I spoke at a real food conference in Ireland last weekend. When in Rome, as they say, so I thought I’d take a look at the recently (December 2016) revised Food Pyramid for Ireland.
The Food Pyramid for aged 5 years +
The standard food pyramid is shown below. This is considered to be the template for healthy eating in Ireland for everyone aged 5 years and over. Irish citizens are supposed to have 5-7 portions of fruit and vegetables a day – fruit juice is pictured, although this is now known to have as much sugar as Coca-Cola. The average person is advised to have 3-5 portions of cereals, bread, potatoes, pasta and rice – the starchy foods that we once knew made us fat (and should still). “Enjoy at each meal” is the message. Dairy should be low-fat and limited to 3 servings a day – a serving counts as 25g (less than 1 ounce) of cheese. The most nutritious category – meat, poultry, fish, eggs, beans and nuts – is allocated 2 servings a day. One serving is 100g of cooked fish or 50-75g of cooked lean meat. Check what your cooked portion weighs next time you serve meat or fish and you’ll be shocked by how little is recommended of these nutrient rich foods. Finally, fats, spreads and oils are recommended to be used “as little as possible”. This is good advice, given that the fats they want Irish people to use are the inflammatory vegetable oils and spreads. None of these would be a good idea.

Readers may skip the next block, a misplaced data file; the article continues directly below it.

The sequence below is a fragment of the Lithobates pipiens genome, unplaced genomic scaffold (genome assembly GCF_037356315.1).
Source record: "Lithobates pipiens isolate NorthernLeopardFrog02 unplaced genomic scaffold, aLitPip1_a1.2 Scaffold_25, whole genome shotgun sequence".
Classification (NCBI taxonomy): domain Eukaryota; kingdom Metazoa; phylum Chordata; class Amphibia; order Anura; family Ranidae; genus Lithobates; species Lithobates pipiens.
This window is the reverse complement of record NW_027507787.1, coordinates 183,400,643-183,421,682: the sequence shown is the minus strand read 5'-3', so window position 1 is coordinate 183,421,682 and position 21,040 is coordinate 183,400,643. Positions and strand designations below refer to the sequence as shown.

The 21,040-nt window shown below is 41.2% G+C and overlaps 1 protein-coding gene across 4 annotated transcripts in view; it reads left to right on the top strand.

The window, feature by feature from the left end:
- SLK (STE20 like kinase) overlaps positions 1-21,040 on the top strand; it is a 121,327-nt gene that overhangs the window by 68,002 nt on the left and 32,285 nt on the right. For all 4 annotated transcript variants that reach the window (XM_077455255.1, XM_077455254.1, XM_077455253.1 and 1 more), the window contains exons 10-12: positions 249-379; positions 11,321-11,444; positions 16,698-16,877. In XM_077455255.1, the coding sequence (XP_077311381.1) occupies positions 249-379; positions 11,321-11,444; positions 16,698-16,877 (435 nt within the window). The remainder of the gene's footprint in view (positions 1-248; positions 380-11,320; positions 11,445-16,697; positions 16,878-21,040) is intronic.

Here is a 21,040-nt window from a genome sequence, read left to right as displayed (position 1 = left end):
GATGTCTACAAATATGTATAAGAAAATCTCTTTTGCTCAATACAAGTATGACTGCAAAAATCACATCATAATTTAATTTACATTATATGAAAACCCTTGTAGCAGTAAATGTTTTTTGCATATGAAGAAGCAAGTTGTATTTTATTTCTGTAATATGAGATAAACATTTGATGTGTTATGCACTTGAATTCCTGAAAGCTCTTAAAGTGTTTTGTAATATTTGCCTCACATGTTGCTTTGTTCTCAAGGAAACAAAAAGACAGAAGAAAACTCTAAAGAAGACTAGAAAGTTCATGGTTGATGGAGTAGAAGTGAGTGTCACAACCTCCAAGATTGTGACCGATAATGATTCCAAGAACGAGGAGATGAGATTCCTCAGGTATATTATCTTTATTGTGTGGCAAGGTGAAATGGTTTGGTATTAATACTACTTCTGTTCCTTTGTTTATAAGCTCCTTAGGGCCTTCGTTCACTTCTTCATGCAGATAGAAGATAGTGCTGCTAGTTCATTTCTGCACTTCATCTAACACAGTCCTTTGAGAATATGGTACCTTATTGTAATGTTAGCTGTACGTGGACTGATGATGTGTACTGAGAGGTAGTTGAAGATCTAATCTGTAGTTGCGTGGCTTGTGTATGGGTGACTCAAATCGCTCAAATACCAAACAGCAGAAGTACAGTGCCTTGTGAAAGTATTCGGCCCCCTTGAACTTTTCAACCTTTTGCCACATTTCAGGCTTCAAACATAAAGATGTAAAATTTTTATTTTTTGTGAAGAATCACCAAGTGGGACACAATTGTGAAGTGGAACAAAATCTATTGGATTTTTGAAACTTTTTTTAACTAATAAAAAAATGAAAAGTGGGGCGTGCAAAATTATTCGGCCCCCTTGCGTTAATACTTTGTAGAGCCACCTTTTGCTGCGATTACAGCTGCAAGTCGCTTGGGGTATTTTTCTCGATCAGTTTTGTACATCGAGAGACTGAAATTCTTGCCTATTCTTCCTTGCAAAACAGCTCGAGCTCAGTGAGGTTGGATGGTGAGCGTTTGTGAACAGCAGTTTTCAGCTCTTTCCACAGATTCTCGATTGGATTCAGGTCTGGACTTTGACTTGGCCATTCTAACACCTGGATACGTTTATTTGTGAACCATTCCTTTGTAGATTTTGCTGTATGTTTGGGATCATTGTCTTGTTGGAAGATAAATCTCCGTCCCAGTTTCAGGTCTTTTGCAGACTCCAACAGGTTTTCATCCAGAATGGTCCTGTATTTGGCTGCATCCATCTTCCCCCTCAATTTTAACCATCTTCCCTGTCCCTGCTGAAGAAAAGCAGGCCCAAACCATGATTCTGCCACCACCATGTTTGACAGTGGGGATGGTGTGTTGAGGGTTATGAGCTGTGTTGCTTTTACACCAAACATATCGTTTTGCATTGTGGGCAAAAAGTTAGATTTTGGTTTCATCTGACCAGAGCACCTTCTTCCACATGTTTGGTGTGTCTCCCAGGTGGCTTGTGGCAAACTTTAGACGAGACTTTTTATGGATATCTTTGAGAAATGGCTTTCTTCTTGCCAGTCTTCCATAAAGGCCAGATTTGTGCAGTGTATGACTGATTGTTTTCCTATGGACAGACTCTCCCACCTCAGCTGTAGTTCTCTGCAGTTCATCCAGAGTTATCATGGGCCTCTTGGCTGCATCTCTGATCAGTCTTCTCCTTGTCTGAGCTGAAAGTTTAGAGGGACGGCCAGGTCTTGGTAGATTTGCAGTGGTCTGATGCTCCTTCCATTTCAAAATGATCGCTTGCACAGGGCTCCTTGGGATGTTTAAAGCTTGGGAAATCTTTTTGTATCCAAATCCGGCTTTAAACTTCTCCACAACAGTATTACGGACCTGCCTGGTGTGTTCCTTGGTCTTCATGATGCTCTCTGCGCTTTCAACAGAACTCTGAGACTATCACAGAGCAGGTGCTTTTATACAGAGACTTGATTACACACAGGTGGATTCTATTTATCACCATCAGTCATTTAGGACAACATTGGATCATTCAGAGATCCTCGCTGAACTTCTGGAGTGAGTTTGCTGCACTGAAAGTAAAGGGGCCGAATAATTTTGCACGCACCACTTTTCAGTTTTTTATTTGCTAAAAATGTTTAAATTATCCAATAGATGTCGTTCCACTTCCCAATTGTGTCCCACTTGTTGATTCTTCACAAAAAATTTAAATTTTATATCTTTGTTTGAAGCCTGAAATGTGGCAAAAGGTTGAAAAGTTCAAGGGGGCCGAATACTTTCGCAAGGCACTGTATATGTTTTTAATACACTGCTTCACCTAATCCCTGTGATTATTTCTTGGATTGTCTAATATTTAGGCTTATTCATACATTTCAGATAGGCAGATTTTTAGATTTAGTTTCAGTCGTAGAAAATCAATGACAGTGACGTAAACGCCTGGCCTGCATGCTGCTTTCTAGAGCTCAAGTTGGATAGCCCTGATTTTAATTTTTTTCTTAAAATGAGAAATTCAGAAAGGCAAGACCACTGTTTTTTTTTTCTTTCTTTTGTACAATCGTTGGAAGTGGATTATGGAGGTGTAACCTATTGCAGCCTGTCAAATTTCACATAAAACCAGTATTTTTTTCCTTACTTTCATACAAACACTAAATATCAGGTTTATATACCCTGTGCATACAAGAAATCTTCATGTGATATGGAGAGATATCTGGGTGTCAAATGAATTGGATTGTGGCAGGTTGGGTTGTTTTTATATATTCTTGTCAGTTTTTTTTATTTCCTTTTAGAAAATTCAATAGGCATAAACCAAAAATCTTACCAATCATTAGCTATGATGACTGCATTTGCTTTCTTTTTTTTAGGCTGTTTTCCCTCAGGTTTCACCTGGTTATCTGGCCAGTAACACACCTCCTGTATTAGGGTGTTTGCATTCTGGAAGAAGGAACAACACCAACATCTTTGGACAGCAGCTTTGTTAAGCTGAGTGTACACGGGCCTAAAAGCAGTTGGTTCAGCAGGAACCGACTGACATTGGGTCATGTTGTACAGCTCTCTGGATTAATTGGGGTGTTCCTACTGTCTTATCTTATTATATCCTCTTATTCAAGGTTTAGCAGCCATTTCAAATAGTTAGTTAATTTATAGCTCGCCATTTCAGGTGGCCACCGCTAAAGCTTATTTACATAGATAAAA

The tip of the pyramid is good and bad – it is good to note that junk should not be consumed every day, but it is bad to have these foods at all on any diagram of healthy eating. They occupy arguable the most prominent part of the diagram – one’s eyes are drawn to the top of a pyramid. It would have been good to have nothing but real food on the diagram – but then many of the breads and cereals in the starch line won’t count as real food.
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